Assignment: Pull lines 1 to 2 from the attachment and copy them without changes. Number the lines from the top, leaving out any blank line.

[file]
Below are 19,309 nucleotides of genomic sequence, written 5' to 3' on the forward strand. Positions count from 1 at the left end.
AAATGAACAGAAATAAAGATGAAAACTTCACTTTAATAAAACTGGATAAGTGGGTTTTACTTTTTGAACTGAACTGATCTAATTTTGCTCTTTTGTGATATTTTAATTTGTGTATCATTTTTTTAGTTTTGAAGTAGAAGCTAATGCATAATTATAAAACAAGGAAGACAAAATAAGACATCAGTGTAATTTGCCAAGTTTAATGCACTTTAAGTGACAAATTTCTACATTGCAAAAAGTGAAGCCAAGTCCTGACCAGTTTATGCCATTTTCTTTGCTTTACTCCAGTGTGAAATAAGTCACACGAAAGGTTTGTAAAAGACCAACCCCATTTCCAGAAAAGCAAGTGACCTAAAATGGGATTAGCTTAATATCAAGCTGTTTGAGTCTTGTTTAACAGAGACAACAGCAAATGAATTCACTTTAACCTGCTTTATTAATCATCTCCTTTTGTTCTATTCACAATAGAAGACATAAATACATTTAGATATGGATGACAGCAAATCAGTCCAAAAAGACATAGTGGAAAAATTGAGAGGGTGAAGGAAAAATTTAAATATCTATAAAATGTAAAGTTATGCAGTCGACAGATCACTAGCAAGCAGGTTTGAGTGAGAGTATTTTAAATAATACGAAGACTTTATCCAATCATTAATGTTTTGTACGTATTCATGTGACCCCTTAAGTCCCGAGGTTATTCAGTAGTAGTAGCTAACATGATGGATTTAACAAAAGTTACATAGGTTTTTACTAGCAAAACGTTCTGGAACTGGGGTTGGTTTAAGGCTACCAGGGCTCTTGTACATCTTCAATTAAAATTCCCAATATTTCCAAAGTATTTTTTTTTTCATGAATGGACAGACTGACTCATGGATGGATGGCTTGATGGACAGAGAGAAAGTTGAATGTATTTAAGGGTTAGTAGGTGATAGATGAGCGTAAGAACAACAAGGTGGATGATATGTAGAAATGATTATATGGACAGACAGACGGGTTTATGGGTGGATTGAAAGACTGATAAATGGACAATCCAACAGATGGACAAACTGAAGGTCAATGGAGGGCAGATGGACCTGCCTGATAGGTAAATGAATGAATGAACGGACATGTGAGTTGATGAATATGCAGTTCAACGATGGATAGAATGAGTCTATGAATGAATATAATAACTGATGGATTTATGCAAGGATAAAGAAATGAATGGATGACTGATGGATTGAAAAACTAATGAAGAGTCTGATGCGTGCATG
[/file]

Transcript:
Below are 19,309 nucleotides of genomic sequence, written 5' to 3' on the forward strand. Positions count from 1 at the left end.
AAATGAACAGAAATAAAGATGAAAACTTCACTTTAATAAAACTGGATAAGTGGGTTTTACTTTTTGAACTGAACTGATCTAATTTTGCTCTTTTGTGATATTTTAATTTGTGTATCATTTTTTTAGTTTTGAAGTAGAAGCTAATGCATAATTATAAAACAAGGAAGACAAAATAAGACATCAGTGTAATTTGCCAAGTTTAATGCACTTTAAGTGACAAATTTCTACATTGCAAAAAGTGAAGCCAAGTCCTGACCAGTTTATGCCATTTTCTTTGCTTTACTCCAGTGTGAAATAAGTCACACGAAAGGTTTGTAAAAGACCAACCCCATTTCCAGAAAAGCAAGTGACCTAAAATGGGATTAGCTTAATATCAAGCTGTTTGAGTCTTGTTTAACAGAGACAACAGCAAATGAATTCACTTTAACCTGCTTTATTAATCATCTCCTTTTGTTCTATTCACAATAGAAGACATAAATACATTTAGATATGGATGACAGCAAATCAGTCCAAAAAGACATAGTGGAAAAATTGAGAGGGTGAAGGAAAAATTTAAATATCTATAAAATGTAAAGTTATGCAGTCGACAGATCACTAGCAAGCAGGTTTGAGTGAGAGTATTTTAAATAATACGAAGACTTTATCCAATCATTAATGTTTTGTACGTATTCATGTGACCCCTTAAGTCCCGAGGTTATTCAGTAGTAGTAGCTAACATGATGGATTTAACAAAAGTTACATAGGTTTTTACTAGCAAAACGTTCTGGAACTGGGGTTGGTTTAAGGCTACCAGGGCTCTTGTACATCTTCAATTAAAATTCCCAATATTTCCAAAGTATTTTTTTTTTCATGAATGGACAGACTGACTCATGGATGGATGGCTTGATGGACAGAGAGAAAGTTGAATGTATTTAAGGGTTAGTAGGTGATAGATGAGCGTAAGAACAACAAGGTGGATGATATGTAGAAATGATTATATGGACAGACAGACGGGTTTATGGGTGGATTGAAAGACTGATAAATGGACAATCCAACAGATGGACAAACTGAAGGTCAATGGAGGGCAGATGGACCTGCCTGATAGGTAAATGAATGAATGAACGGACATGTGAGTTGATGAATATGCAGTTCAACGATGGATAGAATGAGTCTATGAATGAATATAATAACTGATGGATTTATGCAAGGATAAAGAAATGAATGGATGACTGATGGATTGAAAAACTAATGAAGAGTCTGATGCGTGCATG